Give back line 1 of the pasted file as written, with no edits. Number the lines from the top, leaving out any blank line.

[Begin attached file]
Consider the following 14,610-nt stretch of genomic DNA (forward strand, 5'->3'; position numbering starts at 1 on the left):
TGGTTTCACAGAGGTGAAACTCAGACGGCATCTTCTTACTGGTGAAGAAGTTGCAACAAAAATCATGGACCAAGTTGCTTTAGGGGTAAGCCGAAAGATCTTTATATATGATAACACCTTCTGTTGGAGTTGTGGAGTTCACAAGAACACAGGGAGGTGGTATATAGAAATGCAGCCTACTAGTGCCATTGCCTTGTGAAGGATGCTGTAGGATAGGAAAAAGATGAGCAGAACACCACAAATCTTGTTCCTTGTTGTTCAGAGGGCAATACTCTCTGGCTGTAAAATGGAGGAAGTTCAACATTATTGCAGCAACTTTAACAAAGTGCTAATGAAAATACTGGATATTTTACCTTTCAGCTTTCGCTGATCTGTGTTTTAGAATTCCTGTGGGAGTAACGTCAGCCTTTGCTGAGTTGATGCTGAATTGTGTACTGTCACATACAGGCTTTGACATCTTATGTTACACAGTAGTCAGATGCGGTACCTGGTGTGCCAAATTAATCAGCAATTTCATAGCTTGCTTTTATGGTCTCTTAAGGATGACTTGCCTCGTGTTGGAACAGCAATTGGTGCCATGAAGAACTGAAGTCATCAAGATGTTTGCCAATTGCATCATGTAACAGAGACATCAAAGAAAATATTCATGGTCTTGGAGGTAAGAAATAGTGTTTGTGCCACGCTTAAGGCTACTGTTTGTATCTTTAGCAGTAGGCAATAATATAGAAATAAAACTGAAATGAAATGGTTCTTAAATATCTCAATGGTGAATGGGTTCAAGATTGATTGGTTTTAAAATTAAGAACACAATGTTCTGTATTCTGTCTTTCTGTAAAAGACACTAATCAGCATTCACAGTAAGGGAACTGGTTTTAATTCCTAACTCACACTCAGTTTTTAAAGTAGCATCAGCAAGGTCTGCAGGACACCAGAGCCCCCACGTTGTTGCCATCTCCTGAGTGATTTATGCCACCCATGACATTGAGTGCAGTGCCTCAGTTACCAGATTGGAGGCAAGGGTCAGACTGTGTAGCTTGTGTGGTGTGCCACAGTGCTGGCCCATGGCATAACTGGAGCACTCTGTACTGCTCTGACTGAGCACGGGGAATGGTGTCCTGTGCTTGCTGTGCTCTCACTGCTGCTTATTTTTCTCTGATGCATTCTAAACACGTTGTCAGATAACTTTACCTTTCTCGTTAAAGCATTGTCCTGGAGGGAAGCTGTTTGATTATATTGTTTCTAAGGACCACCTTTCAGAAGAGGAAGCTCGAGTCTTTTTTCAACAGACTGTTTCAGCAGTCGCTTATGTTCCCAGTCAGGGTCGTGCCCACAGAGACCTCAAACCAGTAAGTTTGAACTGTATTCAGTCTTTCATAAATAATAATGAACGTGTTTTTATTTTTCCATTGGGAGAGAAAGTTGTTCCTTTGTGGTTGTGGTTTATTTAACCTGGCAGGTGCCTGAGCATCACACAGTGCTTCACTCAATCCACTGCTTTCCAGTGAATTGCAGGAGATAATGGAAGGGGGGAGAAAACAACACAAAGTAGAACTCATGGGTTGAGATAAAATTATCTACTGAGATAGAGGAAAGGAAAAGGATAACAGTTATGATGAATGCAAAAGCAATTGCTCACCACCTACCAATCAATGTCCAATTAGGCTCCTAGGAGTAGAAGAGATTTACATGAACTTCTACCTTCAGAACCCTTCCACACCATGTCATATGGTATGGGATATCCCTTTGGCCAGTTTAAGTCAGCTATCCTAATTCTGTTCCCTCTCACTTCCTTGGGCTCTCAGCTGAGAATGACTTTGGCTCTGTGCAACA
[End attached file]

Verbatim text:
Consider the following 14,610-nt stretch of genomic DNA (forward strand, 5'->3'; position numbering starts at 1 on the left):